Rain gear refers to items worn on the body to help keep dry in rainy weather. Raincoats, rain hats, ponchos, and boots are common types of rain gear. Many raincoats include hoods to cover the head, but separate rain hats are also available. A rain poncho is a piece of waterproof material with openings for the head and the arms and it drapes over the body. Rain boots help keep feet dry.
Rain boots are usually made of rubber or synthetics and unlike snow boots, are often unpadded. They are made in all sizes from children's to adult. Children's rain boots are available in fun colors and patterns and are a must in rainy weather since many kids seem to love to play in puddles. Keeping the feet dry in wet weather is important, as wet feet can make a person feel very cold and uncomfortable. Since rain boots are a type of rain gear that isn't usually well insulated, thick socks may be needed to keep feet warm and comfortable.
Rain ponchos are a type of rain gear often worn by people that work outdoors in rainy weather such as school crossing guards. Some rain ponchos have storage pockets and a hood. Some advantages of wearing a rain poncho are that it fits many sizes and can be worn over warm jackets or layers of sweaters. Rain coats are also usually unpadded, but tend to be more fitted in style, although some are still designed to wear over sweaters or jackets.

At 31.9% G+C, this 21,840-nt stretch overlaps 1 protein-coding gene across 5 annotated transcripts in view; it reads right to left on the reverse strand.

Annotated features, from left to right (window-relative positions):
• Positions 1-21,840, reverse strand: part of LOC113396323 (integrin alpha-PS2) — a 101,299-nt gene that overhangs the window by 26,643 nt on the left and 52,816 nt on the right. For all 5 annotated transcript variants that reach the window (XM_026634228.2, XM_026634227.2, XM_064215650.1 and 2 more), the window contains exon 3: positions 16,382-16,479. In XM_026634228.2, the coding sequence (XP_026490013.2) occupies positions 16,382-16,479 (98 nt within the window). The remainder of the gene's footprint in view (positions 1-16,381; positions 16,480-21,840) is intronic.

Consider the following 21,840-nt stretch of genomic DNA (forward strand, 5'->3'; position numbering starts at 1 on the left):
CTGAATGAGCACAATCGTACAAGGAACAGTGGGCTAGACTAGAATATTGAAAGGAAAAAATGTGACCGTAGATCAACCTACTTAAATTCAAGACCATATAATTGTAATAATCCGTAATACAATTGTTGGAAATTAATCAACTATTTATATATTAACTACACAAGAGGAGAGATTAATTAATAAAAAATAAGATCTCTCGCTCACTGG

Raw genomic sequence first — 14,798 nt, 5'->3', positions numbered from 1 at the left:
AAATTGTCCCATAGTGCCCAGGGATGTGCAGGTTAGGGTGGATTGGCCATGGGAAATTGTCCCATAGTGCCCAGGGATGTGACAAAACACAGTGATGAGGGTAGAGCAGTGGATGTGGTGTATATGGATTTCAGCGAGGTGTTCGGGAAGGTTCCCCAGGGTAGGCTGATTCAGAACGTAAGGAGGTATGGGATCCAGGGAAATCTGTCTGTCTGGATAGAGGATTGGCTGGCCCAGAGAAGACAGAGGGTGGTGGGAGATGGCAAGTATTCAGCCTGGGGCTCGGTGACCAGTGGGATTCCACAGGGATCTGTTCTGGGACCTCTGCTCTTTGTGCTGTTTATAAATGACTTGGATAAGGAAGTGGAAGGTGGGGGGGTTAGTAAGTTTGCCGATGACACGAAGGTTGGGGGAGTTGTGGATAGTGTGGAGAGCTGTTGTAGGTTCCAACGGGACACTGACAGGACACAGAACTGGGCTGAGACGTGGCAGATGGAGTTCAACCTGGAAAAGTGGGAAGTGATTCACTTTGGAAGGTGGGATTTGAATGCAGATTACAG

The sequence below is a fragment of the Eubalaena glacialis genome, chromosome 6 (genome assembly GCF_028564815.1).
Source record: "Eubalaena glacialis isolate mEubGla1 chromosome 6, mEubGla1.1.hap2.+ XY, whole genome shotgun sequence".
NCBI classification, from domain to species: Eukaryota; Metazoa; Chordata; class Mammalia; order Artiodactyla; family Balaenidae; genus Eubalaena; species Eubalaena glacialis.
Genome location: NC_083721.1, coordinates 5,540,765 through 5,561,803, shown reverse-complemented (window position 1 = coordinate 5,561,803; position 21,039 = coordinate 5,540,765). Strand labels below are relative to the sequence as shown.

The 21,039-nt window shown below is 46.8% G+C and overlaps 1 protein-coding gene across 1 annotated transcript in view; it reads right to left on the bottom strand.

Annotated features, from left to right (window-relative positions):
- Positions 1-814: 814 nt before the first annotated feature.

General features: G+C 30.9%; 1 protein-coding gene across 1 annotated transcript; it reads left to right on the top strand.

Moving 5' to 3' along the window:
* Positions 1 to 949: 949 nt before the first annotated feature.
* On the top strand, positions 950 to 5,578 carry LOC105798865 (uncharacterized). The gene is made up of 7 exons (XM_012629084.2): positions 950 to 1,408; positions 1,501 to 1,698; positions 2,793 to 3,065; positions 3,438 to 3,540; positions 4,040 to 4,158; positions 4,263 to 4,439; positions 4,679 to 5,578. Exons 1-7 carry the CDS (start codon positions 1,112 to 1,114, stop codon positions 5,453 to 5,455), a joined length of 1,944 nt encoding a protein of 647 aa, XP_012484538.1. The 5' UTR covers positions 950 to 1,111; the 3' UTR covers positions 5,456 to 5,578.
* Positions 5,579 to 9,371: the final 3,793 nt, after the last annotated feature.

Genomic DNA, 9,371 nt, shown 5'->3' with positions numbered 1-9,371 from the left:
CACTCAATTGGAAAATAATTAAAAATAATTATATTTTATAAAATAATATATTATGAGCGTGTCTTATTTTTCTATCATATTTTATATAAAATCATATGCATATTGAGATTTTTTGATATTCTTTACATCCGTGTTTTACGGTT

Parkas, unlike plastic rain coats, are usually padded Parkas are hooded jackets that offer warmth as well as rain protection. Some parkas have a removable fleece lining, so that the jacket can also be worn as an unpadded raincoat. A windbreaker is a very thin jacket that may or may not have a hood. Windbreakers are usually worn in warmer rainy or windy weather.
A Southwestern, or "Southwester," style of yellow synthetic rain hat is known for its large flap-like brim that fits over the ears. This type of rain gear is popular with fishermen on the high seas because it protects the head from both wind and rain. The snug fit over the ears, as well as the straps under the chin, helps keep the rain hat on in stormy weather. Other types of rain hats include bucket-shaped caps made from waxed cotton or synthetic materials.
Although they aren't worn on the body, but rather are held above it, umbrellas could also be considered a type of rain gear as they help direct rain away from the body. Umbrellas feature a main metal post and handle attached to a fabric covered system of spokes that open and close by pressing on a lever on the main post. Umbrellas are made in both children's and adult's sizes in a variety of colors and patterns.